The United Nations called Thursday on Mali’s ruling junta to announce an election timetable amid anger over its suggestion of staying in power for five years before holding a vote.
“It is absolutely essential that the government of Mali present an acceptable election timetable,” UN Secretary-General Antonio Guterres told reporters. He said he hoped to “get in contact quickly” with the junta.
“I am working with the ECOWAS and the African Union to create conditions which can allow the government of Mali to adopt a reasonable and acceptable position to accelerate a transition which has already been underway for a long time,” he added, referring to the Economic Community of West African States.
ECOWAS, in a sharp escalation after months of pressure, last week agreed to shutter borders with the impoverished Sahel state and impose a trade embargo.
The move came after Mali’s interim government proposed staying in power for up to five years before staging elections, defying international demands that it respect a promise to hold elections on February 27.
‘Keep the dialogue open’
French Foreign Minister Jean-Yves Le Drian, in an interview on Wednesday with AFP, called for the European Union to follow up with its own sanctions.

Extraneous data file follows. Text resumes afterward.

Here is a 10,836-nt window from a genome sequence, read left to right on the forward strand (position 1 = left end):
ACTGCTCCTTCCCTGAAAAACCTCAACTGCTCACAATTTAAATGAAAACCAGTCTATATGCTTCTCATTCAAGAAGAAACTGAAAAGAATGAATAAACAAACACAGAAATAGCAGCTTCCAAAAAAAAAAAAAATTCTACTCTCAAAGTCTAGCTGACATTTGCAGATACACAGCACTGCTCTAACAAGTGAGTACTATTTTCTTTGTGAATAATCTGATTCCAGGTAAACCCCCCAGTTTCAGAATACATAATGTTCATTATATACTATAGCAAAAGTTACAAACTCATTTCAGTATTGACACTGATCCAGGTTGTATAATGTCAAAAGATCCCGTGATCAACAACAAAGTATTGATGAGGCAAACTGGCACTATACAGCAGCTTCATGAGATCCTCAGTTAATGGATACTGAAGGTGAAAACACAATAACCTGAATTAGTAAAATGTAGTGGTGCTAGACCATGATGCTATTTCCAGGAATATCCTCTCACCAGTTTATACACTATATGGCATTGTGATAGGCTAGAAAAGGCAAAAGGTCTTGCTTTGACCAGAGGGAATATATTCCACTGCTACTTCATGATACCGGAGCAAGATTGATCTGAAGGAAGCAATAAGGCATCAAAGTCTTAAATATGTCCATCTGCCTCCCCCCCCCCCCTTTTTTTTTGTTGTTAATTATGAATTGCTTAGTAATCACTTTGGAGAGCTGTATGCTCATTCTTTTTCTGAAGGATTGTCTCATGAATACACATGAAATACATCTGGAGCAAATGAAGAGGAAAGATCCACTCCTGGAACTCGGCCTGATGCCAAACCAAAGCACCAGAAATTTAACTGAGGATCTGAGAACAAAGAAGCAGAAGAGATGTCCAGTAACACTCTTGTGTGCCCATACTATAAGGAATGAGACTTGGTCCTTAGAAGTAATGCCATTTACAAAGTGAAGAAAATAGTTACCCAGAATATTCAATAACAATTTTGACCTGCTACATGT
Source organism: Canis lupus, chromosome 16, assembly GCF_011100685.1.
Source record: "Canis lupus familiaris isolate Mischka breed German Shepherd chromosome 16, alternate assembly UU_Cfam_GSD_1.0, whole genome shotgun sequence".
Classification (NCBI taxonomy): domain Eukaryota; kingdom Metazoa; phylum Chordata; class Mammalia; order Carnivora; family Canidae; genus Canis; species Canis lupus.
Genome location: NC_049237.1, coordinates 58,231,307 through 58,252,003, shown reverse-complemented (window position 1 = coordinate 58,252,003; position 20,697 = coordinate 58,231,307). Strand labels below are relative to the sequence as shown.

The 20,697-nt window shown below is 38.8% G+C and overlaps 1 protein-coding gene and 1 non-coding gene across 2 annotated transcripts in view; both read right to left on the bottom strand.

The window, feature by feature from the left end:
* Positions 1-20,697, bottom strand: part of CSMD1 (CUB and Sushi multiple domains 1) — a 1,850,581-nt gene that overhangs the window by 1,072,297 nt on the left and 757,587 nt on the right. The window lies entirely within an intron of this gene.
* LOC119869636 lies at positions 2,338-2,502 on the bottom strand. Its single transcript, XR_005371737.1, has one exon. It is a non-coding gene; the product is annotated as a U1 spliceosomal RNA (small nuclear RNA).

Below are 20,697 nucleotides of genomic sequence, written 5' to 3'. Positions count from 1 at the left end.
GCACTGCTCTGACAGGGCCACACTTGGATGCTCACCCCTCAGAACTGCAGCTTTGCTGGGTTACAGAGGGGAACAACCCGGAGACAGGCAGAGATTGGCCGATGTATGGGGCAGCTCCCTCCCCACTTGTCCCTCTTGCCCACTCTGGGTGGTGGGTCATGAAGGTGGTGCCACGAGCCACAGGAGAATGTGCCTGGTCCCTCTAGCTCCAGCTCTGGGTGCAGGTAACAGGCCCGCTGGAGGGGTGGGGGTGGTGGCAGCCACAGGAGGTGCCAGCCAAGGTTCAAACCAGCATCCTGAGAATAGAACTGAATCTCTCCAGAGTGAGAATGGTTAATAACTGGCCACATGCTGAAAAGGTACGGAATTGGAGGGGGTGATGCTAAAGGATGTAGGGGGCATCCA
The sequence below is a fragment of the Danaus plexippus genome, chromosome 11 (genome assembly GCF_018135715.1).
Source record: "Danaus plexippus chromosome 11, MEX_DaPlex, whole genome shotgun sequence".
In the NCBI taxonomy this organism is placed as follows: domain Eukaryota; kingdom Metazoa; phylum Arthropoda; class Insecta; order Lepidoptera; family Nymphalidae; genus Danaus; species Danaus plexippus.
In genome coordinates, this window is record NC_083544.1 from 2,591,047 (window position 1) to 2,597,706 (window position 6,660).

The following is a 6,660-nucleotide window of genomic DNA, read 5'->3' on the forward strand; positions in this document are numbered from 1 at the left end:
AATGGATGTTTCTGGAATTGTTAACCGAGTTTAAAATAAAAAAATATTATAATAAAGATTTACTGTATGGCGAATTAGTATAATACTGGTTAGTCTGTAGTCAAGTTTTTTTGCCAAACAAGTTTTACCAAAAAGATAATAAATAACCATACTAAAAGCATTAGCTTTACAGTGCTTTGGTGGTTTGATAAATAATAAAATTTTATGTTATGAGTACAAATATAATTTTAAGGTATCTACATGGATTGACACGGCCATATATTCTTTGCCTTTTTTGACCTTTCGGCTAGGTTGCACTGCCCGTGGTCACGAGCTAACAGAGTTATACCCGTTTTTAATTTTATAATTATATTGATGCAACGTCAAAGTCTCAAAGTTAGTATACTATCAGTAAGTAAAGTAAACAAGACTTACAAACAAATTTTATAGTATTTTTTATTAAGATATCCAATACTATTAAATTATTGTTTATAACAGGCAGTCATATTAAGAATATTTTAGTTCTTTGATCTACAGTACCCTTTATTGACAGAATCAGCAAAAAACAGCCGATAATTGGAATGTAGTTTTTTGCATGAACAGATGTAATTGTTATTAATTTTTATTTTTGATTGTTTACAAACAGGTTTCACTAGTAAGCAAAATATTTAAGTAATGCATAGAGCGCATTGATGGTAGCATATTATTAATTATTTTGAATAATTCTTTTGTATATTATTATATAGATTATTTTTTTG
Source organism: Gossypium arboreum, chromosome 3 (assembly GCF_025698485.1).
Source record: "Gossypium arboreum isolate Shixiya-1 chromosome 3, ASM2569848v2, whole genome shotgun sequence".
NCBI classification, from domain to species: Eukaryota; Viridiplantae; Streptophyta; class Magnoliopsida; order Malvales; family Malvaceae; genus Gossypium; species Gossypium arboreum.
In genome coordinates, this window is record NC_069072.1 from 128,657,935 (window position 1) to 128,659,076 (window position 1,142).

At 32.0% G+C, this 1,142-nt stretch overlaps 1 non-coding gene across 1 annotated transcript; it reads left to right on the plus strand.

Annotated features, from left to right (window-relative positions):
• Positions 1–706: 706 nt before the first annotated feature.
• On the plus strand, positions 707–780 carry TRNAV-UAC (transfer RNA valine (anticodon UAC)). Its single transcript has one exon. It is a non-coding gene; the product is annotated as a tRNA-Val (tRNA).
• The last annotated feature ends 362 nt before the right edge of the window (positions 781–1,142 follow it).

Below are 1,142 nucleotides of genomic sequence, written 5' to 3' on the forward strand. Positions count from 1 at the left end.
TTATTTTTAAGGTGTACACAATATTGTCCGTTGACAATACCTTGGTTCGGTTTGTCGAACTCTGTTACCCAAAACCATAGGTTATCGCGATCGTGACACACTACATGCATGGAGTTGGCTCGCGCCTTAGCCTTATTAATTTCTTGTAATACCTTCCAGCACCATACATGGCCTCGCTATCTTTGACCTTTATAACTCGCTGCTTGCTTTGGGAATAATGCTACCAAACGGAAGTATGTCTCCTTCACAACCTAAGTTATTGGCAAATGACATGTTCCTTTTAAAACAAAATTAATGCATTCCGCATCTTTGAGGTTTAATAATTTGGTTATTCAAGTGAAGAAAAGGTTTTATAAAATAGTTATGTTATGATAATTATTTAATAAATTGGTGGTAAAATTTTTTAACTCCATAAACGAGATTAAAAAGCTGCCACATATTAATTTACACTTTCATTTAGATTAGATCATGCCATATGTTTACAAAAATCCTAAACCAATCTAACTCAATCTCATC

France is winding down an operation in which it has sent thousands of troops to Mali and neighboring Sahel countries to fight jihadists.
Speaking at a conference Thursday, the EU special envoy for the Sahel, Emanuela Del Re, backed sanctions by the bloc but said that the world needed to keep Mali “engaged and not isolated.”
“The position of the European Union must be coherent and must show firmness in asking for concrete and acceptable responses by the Malian authorities,” she told an online conference of the Center for Strategic and International Studies in Washington.
“We must keep the dialogue open and alive, holding the transition authorities to their commitment.”
Mali’s army initially promised to stage elections in February of this year, after staging a coup in August 2020.
But in December, it suggested staying in power for up to an additional five years, citing security concerns.
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